What items will be banned from 1 July 2021?

The following items will be banned for sale, supply or distribution:

  • Single-use plastic cutlery (including bioplastics)
  • Single-use plastic drink stirrers (including bioplastics)
  • Single-use plastic expanded polystyrene takeaway food and beverage containers. Plastic containers including bioplastics are allowed, only expanded polystyrene versions of these will be banned.

Once the ban is in place these items will need to be replaced with suitable alternatives.

Can I still use the items at home or while I'm out?

Yes, the ban restricts the sale, supply or distribution of identified products, but does not ban their use. While residents won’t be able to buy the products in the ACT, they will be able to use up any items they still have at home.

Isn't it better to use single-use items to help slow the spread of COVID-19?

No. Reusable items such as crockery and cutlery that have been cleaned via normal food safety practices mitigate the risk of COVID-19 spread.

More information can be found at or through the COVID-19 helpline on 02 6207 7244.

Different types of banned plastics

What are conventional plastics?

Conventional plastic products are made from fossil fuels, usually crude oil. Examples of conventional plastics include Polypropylene (PP), Polystyrene (PS) and Polyvinyl Chloride (PVC). These materials can take hundreds of years to break down in the environment.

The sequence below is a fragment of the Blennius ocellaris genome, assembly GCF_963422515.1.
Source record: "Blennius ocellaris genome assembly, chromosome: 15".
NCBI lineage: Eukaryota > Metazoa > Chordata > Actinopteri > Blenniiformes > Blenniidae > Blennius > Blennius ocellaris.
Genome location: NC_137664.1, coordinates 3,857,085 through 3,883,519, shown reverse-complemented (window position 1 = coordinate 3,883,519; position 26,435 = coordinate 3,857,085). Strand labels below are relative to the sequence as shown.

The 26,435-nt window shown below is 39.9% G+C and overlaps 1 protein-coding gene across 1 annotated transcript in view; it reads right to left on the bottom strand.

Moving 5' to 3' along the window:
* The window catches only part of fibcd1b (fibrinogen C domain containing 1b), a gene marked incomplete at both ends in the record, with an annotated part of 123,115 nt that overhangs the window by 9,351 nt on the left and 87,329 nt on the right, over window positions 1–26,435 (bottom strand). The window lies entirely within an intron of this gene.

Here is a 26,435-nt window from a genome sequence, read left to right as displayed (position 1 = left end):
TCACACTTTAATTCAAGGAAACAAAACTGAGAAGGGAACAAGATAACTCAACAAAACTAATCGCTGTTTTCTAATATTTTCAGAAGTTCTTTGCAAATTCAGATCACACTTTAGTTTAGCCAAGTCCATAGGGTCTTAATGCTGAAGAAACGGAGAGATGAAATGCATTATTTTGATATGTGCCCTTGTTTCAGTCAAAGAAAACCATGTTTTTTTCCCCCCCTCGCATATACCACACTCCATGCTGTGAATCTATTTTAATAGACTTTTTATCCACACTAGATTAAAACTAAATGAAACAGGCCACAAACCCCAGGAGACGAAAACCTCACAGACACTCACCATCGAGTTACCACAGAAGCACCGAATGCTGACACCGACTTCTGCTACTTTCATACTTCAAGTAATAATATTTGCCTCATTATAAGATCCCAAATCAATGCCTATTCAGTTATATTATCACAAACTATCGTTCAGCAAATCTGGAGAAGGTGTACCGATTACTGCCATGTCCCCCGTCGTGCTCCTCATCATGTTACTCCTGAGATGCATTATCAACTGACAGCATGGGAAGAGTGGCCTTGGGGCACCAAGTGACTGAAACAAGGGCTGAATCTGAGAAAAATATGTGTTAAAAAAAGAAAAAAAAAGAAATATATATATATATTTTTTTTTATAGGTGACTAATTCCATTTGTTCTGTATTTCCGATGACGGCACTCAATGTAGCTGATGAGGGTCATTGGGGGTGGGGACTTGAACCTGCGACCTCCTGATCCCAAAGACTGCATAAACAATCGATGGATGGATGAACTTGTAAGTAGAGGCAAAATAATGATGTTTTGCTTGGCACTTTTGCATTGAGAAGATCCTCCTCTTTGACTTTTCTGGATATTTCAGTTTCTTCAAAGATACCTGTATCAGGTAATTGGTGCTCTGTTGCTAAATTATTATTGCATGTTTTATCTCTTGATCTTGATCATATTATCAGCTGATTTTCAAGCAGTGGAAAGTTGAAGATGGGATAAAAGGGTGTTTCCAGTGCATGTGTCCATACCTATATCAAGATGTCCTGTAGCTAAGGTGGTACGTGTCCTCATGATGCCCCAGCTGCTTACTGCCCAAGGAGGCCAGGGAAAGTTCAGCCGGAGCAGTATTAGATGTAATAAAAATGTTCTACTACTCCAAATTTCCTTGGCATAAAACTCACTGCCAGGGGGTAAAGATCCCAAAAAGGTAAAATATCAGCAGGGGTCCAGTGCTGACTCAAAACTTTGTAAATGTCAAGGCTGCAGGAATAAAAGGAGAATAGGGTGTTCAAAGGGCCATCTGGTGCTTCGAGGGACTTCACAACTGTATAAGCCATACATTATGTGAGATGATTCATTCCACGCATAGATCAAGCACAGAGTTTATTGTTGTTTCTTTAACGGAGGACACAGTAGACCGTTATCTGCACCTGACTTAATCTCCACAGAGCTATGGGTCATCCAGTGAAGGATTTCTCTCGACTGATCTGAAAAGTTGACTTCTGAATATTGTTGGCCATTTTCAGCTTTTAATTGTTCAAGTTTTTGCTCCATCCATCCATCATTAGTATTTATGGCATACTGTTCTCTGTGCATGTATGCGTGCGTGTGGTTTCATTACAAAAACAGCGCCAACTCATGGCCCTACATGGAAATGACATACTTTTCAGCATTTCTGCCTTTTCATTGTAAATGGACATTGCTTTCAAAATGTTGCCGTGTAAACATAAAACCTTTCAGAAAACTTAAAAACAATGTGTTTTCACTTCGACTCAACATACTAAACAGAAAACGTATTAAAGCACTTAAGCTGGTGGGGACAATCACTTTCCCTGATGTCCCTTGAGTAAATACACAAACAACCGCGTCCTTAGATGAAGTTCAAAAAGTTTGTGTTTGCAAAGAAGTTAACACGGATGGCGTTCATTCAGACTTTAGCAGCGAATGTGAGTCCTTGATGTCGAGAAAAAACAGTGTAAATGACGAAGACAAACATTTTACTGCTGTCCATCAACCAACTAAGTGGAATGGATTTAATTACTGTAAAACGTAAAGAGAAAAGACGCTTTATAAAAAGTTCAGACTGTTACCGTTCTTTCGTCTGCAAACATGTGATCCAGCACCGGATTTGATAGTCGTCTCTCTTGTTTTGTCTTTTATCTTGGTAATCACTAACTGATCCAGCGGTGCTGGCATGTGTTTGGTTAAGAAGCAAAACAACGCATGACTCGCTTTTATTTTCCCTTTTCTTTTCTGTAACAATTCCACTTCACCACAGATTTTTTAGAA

What is a bioplastic product?

Bioplastics products are made from plant extracts and often look and feel like conventional plastics. Bioplastics includes a plastic type called Polylactic Acid (PLA), which is one of the most common bioplastics, but there are several other types. If you are unsure if a plastic product is a conventional plastic or a bioplastic, the best source of information is to contact the manufacturer.

What's wrong with bioplastics? Aren't they compostable?

Many bioplastics are compostable, but only in industrial composts. They are not suitable for home composts.


Detainee or mental health patient-facing settings

These facilities are exempt from the ban until 1 July 2022, while a trial is underway to identify safe alternatives.

Packaged food that comes with cutlery

Pre-packaged food that comes with cutlery, for example, a spoon attached to a pre-packaged ice cream cup will still be allowed.

Straws (from 1 July 2022)

Single use plastic straws will be banned from July 2022, however they will still be available for those who need them, such as people with a disability or medical need. Details on how these items will be able to be accessed is being determined in consultation with the community.

Alternative products

How can I reduce the cost of alternative products in my business?

Depending on your type of business, you may be able to switch to washable, reusable alternatives and only provide acceptable disposable items if your customers request them.

What alternatives to single-use plastic products are available?

Please visit the alternative items page for examples of alternatives for single-use plastic cutlery, stirrers and expanded polystyrene takeaway food and beverage containers.

What difference will replacing plastic utensils with non-plastic utensils make?

Wood or bamboo products are a better alternative to plastic as they are less harmful to the environment. Look for recycled or sustainably sourced options, such as the Forest Stewardship Council certification for paper, wooden or bamboo cutlery and stirrers. Having said that, the less we use any single-use items the better as this saves resources and keeps waste out of landfill.

What questions should I ask my supplier when ordering alternatives to the prohibited items?